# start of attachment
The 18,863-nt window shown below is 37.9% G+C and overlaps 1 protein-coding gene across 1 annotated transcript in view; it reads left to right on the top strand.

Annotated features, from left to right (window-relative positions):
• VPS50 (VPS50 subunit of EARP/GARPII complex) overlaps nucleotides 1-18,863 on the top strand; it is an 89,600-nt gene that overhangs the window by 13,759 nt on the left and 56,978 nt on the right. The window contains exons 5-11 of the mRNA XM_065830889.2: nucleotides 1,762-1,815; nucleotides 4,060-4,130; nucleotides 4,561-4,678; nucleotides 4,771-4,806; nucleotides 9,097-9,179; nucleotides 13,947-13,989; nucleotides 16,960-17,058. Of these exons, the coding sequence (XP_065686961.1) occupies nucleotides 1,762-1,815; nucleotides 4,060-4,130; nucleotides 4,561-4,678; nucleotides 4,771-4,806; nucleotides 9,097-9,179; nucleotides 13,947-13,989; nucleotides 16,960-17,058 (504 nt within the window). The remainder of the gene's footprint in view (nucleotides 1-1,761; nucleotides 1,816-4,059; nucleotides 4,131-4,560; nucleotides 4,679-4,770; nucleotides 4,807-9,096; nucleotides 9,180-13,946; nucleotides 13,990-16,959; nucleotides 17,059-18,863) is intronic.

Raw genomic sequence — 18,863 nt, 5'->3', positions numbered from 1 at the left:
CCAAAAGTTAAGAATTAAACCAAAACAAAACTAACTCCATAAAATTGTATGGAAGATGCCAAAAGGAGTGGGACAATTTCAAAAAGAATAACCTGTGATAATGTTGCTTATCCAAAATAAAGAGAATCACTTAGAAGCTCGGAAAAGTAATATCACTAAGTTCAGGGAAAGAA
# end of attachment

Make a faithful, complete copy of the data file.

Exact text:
The 18,863-nt window shown below is 37.9% G+C and overlaps 1 protein-coding gene across 1 annotated transcript in view; it reads left to right on the top strand.

Annotated features, from left to right (window-relative positions):
• VPS50 (VPS50 subunit of EARP/GARPII complex) overlaps nucleotides 1-18,863 on the top strand; it is an 89,600-nt gene that overhangs the window by 13,759 nt on the left and 56,978 nt on the right. The window contains exons 5-11 of the mRNA XM_065830889.2: nucleotides 1,762-1,815; nucleotides 4,060-4,130; nucleotides 4,561-4,678; nucleotides 4,771-4,806; nucleotides 9,097-9,179; nucleotides 13,947-13,989; nucleotides 16,960-17,058. Of these exons, the coding sequence (XP_065686961.1) occupies nucleotides 1,762-1,815; nucleotides 4,060-4,130; nucleotides 4,561-4,678; nucleotides 4,771-4,806; nucleotides 9,097-9,179; nucleotides 13,947-13,989; nucleotides 16,960-17,058 (504 nt within the window). The remainder of the gene's footprint in view (nucleotides 1-1,761; nucleotides 1,816-4,059; nucleotides 4,131-4,560; nucleotides 4,679-4,770; nucleotides 4,807-9,096; nucleotides 9,180-13,946; nucleotides 13,990-16,959; nucleotides 17,059-18,863) is intronic.

Raw genomic sequence — 18,863 nt, 5'->3', positions numbered from 1 at the left:
CCAAAAGTTAAGAATTAAACCAAAACAAAACTAACTCCATAAAATTGTATGGAAGATGCCAAAAGGAGTGGGACAATTTCAAAAAGAATAACCTGTGATAATGTTGCTTATCCAAAATAAAGAGAATCACTTAGAAGCTCGGAAAAGTAATATCACTAAGTTCAGGGAAAGAA